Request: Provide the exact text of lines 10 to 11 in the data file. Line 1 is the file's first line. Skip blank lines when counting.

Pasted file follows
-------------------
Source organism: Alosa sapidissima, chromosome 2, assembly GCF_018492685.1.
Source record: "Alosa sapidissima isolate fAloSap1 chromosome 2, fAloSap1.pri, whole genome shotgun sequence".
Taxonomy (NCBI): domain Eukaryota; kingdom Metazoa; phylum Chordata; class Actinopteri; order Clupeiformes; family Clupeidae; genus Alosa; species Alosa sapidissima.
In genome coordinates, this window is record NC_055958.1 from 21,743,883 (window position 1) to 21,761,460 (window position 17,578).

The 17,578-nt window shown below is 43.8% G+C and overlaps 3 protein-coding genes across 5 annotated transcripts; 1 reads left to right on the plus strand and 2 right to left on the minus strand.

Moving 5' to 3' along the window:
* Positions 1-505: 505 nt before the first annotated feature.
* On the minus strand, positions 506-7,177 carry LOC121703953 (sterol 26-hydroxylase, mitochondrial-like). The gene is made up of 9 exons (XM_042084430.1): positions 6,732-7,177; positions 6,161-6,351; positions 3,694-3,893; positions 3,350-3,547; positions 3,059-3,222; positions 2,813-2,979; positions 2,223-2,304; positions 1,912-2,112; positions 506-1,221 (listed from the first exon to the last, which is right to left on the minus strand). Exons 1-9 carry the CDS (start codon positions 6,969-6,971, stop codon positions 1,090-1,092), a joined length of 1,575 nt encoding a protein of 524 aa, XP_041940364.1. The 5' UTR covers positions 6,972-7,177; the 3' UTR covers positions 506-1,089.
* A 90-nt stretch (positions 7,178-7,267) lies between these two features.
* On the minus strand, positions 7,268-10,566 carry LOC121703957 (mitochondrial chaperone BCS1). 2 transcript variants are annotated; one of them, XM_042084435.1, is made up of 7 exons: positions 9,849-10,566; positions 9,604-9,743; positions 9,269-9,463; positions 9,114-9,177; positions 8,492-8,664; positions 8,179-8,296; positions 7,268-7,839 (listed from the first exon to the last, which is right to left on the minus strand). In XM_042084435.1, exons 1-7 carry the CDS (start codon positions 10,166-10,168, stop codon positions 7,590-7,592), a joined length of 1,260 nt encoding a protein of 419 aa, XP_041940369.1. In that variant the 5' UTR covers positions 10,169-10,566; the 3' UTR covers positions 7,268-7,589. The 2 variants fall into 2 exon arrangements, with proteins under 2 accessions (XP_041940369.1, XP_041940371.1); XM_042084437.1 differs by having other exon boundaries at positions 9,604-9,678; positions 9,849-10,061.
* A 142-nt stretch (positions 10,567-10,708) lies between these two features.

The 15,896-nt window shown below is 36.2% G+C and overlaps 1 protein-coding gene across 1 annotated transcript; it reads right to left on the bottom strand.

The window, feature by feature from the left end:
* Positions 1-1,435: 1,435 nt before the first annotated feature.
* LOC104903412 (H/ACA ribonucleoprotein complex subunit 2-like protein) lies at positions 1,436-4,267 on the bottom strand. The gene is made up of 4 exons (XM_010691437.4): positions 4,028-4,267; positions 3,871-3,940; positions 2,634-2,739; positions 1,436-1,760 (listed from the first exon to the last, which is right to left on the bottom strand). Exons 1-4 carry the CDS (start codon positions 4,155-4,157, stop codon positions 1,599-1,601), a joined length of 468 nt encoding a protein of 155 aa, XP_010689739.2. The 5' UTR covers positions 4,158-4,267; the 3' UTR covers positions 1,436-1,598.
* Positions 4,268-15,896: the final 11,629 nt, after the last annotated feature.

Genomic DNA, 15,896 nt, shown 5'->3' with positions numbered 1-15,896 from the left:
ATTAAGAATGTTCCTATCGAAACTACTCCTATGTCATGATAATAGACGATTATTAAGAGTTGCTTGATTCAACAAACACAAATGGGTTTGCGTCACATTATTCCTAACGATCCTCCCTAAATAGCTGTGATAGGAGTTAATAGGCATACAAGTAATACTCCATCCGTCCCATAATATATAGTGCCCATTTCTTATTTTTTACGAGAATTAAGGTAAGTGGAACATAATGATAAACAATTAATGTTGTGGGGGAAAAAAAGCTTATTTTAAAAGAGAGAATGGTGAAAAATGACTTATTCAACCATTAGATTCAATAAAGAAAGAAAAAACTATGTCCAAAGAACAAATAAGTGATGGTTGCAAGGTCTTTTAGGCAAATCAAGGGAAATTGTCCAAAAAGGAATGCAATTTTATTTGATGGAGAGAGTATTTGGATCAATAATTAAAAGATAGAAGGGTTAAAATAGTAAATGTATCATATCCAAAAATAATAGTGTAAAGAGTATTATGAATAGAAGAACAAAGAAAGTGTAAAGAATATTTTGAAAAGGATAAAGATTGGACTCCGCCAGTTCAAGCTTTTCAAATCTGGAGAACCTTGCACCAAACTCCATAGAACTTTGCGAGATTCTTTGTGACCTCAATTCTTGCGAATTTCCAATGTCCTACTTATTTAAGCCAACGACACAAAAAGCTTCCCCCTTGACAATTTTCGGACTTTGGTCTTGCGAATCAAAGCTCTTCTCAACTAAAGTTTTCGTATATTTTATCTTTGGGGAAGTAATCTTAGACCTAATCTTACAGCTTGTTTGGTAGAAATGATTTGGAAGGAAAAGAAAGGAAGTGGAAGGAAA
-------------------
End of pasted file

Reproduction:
* On the minus strand, positions 7,268-10,566 carry LOC121703957 (mitochondrial chaperone BCS1). 2 transcript variants are annotated; one of them, XM_042084435.1, is made up of 7 exons: positions 9,849-10,566; positions 9,604-9,743; positions 9,269-9,463; positions 9,114-9,177; positions 8,492-8,664; positions 8,179-8,296; positions 7,268-7,839 (listed from the first exon to the last, which is right to left on the minus strand). In XM_042084435.1, exons 1-7 carry the CDS (start codon positions 10,166-10,168, stop codon positions 7,590-7,592), a joined length of 1,260 nt encoding a protein of 419 aa, XP_041940369.1. In that variant the 5' UTR covers positions 10,169-10,566; the 3' UTR covers positions 7,268-7,589. The 2 variants fall into 2 exon arrangements, with proteins under 2 accessions (XP_041940369.1, XP_041940371.1); XM_042084437.1 differs by having other exon boundaries at positions 9,604-9,678; positions 9,849-10,061.
* A 142-nt stretch (positions 10,567-10,708) lies between these two features.